The Eukaryotic Linear Motif resource for
Functional Sites in Proteins
Accession:
Functional site class:
PDZ domain ligands
Functional site description:
The best characterised PDZ ligands (PBMs, PDZ-Binding Motifs) are short C-terminal peptides that bind in a surface groove of PDZ domains of proteins as a part of a variety of biological processes including cell signalling and synapse. Although there is a considerable literature on internal sequence peptide interactions, we are not currently representing internal PDZ-binding peptides in ELM.
ELMs with same func. site: LIG_PDZ_Class_1  LIG_PDZ_Class_2  LIG_PDZ_Class_3  LIG_PDZ_Wminus1_1 
ELM Description:
PDZ domains recognize short sequences at the carboxy terminus of target proteins. The terminal residue is apparently always hydrophobic with the -2 position being a strong determinant of specificity. The class 2 motif has a pattern such as (VYF)X(VIL)*. We have made the conserved positions more relaxed based on experimental binding data. However, probably not all PDZ domain instances can accept either A or F at the terminal position. Several less conserved positions in the motif may modulate affinity and specificity of the ligand domain interaction.
Pattern: ...[VLIFY].[ACVILF]$
Pattern Probability: 0.0000789
Present in taxons: Eukaryota Homo sapiens Metazoa Mus musculus
Interaction Domain:
PDZ (PF00595) PDZ domain (Also known as DHR or GLGF) (Stochiometry: 1 : 1)
PDB Structure: 2KOH
o See 13 Instances for LIG_PDZ_Class_2
o Abstract
PDZ domains are ~90 residue globular protein modules that can be found in eukaryotic regulatory proteins. They are found in most eukaryotes but the domain family is hugely expanded in the Metazoa (over 250 PDZ domain instances are found in the Human proteome). Thus nearly all of the metazoan PDZ domain functions will be specific to this evolutionary lineage.

Most PDZ domain-containing proteins spend at least part of their time in membrane-associated complexes. Many PDZ ligands are themselves membrane proteins. Several PDZ domain containing proteins include multiple domain copies (MPDZ/MUPP1 and MAGI2 contain 13 and 6 PDZ domain instances respectively), acting as scaffolds, recruiting multiple PDZ domain binding proteins and facilitating the construction of large membrane-associated complexes. PDZ domains also co-occur regularly with other signalling/regulatory domains regulating many biological processes such as transport and signal transduction (Lee,2010). There is increasing evidence that some, ultimately perhaps most, PDZ domains also bind to phospholipid headgroups (Gallardo,2010). Thus PDZ domains have a role in assembly of signalling complexes at membrane locations determined by the appropriate lipid modification state. In large multiprotein complexes, they may do this in conjunction with other lipid-sampling domains such as C2, PH, PX and so forth to differentiate different membrane contexts. Peptide and lipid binding by PDZ domains has been found to be co-operative, enabling tight integration of lipid and protein regulatory signals.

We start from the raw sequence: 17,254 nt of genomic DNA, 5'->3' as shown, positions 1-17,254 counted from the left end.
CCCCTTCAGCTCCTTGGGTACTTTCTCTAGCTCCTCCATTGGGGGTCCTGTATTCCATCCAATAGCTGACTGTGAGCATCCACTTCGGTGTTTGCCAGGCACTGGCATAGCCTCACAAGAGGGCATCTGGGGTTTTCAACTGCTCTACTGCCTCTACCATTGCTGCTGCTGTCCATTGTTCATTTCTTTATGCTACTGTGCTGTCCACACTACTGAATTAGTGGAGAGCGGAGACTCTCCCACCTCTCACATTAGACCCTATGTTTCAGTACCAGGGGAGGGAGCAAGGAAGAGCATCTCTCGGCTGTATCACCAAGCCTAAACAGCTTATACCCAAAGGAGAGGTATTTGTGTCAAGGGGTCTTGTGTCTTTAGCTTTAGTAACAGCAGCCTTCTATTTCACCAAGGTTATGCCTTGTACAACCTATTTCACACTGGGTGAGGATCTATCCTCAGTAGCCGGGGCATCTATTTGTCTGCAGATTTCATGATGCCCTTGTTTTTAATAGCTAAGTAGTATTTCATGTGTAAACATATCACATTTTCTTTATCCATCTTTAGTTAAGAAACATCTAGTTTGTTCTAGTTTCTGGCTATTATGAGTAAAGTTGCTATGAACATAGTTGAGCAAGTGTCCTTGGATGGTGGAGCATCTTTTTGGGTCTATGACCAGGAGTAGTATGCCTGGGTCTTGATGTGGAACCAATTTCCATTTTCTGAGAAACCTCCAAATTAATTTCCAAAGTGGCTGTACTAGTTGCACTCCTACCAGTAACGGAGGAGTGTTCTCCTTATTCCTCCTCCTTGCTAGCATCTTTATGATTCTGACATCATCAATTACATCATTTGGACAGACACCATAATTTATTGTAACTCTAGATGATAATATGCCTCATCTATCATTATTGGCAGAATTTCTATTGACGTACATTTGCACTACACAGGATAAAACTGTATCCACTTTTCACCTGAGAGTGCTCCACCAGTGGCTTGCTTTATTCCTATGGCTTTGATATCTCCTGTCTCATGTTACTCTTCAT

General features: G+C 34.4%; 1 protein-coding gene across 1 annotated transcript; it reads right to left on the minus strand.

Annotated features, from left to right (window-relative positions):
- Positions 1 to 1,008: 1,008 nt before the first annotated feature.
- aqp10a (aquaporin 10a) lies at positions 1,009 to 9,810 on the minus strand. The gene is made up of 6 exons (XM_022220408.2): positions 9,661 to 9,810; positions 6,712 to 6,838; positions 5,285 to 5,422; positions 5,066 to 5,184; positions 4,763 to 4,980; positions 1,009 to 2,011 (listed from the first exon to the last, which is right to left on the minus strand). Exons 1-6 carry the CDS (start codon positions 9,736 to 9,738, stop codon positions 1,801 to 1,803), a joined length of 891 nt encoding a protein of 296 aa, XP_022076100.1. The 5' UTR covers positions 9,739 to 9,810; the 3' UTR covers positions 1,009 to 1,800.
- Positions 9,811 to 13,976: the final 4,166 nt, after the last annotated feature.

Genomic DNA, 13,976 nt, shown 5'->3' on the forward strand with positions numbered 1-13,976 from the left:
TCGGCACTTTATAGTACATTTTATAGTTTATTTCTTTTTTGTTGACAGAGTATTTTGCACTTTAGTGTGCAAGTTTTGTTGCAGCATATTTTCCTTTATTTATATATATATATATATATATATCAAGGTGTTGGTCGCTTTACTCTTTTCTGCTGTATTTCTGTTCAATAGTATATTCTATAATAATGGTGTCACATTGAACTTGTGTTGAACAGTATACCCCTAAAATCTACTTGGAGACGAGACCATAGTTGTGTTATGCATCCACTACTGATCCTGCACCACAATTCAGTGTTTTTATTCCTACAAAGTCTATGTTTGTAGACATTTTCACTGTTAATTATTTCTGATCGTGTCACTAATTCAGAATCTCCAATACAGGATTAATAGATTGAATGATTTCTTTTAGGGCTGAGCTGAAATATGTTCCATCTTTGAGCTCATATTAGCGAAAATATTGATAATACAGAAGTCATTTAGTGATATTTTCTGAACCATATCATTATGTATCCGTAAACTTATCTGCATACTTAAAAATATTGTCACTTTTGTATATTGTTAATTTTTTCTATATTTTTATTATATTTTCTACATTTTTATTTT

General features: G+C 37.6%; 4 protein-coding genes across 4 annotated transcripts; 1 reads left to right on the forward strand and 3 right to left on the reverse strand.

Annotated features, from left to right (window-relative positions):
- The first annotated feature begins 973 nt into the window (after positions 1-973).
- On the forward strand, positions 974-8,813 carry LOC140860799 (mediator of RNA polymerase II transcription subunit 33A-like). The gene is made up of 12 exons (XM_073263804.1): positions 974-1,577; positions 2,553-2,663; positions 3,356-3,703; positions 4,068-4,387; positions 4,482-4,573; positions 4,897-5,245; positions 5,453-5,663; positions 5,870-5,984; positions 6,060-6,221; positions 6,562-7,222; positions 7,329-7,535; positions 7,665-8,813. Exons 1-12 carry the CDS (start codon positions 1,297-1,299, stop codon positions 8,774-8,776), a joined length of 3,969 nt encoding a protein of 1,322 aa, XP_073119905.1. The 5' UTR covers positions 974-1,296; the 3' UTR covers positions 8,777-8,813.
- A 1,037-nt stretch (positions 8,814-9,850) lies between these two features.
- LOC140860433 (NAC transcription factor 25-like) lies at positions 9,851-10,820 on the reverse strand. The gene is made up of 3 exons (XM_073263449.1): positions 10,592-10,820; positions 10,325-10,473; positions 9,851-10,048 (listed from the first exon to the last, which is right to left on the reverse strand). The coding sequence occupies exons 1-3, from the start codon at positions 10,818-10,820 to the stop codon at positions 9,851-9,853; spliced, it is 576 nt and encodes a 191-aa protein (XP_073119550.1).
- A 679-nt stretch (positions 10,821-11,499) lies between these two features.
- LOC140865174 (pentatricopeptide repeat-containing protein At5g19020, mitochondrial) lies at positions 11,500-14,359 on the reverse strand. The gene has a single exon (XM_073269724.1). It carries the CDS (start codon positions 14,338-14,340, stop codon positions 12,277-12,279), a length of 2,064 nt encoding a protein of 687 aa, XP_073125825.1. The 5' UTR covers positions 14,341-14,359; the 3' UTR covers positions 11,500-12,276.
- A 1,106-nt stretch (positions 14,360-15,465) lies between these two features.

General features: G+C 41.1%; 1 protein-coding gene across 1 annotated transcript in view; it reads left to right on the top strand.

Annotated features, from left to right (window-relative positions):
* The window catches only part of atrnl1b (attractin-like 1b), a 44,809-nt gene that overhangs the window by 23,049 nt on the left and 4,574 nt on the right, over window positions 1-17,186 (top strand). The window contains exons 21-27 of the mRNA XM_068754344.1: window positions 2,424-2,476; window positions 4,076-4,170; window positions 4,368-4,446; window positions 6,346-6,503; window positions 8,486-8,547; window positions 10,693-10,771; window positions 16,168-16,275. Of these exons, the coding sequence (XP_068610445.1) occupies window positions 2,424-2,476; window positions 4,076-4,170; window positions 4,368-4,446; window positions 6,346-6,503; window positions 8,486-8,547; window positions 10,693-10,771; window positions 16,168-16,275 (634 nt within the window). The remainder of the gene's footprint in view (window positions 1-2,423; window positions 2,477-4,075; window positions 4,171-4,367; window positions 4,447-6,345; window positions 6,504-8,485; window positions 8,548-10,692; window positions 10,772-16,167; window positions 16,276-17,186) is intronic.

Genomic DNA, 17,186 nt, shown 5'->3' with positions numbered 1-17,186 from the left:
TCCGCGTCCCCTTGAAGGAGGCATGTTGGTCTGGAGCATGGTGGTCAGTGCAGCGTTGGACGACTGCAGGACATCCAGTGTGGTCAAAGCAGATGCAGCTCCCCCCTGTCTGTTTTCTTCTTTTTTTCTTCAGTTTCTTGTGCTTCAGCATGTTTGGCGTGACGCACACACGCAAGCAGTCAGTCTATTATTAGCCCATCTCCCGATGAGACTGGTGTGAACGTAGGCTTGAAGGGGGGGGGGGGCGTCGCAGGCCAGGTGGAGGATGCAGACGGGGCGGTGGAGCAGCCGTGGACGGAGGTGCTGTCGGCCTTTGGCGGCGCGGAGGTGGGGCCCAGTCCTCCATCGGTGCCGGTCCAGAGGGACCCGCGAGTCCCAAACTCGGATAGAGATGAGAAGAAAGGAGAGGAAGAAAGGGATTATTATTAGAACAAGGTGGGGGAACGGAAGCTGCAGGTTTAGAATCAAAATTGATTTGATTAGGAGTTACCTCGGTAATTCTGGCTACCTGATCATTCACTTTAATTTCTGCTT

For the carboxy-terminal binding motifs, position 0 (assigned to the C-terminal residue) is always hydrophobic while the class is determined by the position -2 (third last) residue. These two positions are the most buried in the bound complexes, hence they are strong specificity determinants. The sidechains of the ligand residues interact with a neighbouring α-helix in the PDZ domain, while the backbone of the ligand binds to the PDZ domain via β augmentation: it forms a β-strand with a neighbouring β-sheet in the domain (Chi,2012, Luck,2012). This mode of interaction is the most known but it doesn’t cover all PDZ binding motifs. For instance, the specificity of a PDZ ligand can also be defined by a tryptophan in position -1, which forms a hydrophobic interaction with the residues in the neighbouring β-sheet in the domain, without forming a β-strand. Apart from ligand positions 0, -1 and -2 being strong determinants of specificity, the neighbouring residues can undoubtedly contribute to specificity and affinity of the interactions (Ernst,2014). In ELM we have chosen relaxed motif patterns based on the solved PDZ complexes, so it is likely that any given peptide will only bind to a subset of the PDZ domains belonging to that class.
o 9 selected references:

o 6 GO-Terms:

o 13 Instances for LIG_PDZ_Class_2
(click table headers for sorting; Notes column: =Number of Switches, =Number of Interactions)
Acc., Gene-, NameStartEndSubsequenceLogic#Ev.OrganismNotes
P97288-3 Htr4
5HT4R_MOUSE
366 371 NGSTHVLSFPLLFRNRPVPV TP 3 Mus musculus (House mouse)
1 
1 
Q9Y4C0 NRXN3
NRX3A_HUMAN
1638 1643 QQSSKSGHKKQKNKDREYYV TP 1 Homo sapiens (Human)
1 
Q07310 Nrxn3
NRX3A_RAT
1573 1578 QASSKSGHKKQKNKDKEYYV TP 1 Rattus norvegicus (Norway rat)
1 
P31431 SDC4
SDC4_HUMAN
193 198 SYDLGKKPIYKKAPTNEFYA TP 3 Homo sapiens (Human)
1 
P04626 ERBB2
ERBB2_HUMAN
1250 1255 TFKGTPTAENPEYLGLDVPV TP 2 Homo sapiens (Human)
1 
Q13136 PPFIA1
LIPA1_HUMAN
1197 1202 DGNVSGTQRLDSATVRTYSC TP 1 Homo sapiens (Human)
1 
P04921 GYPC
GLPC_HUMAN
123 128 LQGDPALQDAGDSSRKEYFI TP 2 Homo sapiens (Human)
1 
P19491 Gria2
GRIA2_RAT
878 883 QNFATYKEGYNVYGIESVKI TP 1 Rattus norvegicus (Norway rat)
1 
1 
Q811U3 Erc1
RB6I2_RAT
943 948 SNQTNHKPSPDQDEEEGIWA TP 2 Rattus norvegicus (Norway rat)
1 
P55284 Cdh5
CADH5_MOUSE
779 784 PRFKMLAELYGSDPQEELII TP 3 Mus musculus (House mouse)
1 
Q02410 APBA1
APBA1_HUMAN
832 837 KTMPAAMYRLLTAQEQPVYI TP 3 Homo sapiens (Human)
1 
1 
P49768 PSEN1
PSN1_HUMAN
462 467 ATDYLVQPFMDQLAFHQFYI TP 5 Homo sapiens (Human)
1 
P18827 SDC1
SDC1_HUMAN
305 310 PKQANGGAYQKPTKQEEFYA TP 3 Homo sapiens (Human)
1 
Please cite: The eukaryotic linear motif resource - 2018 update. (PMID:29136216)

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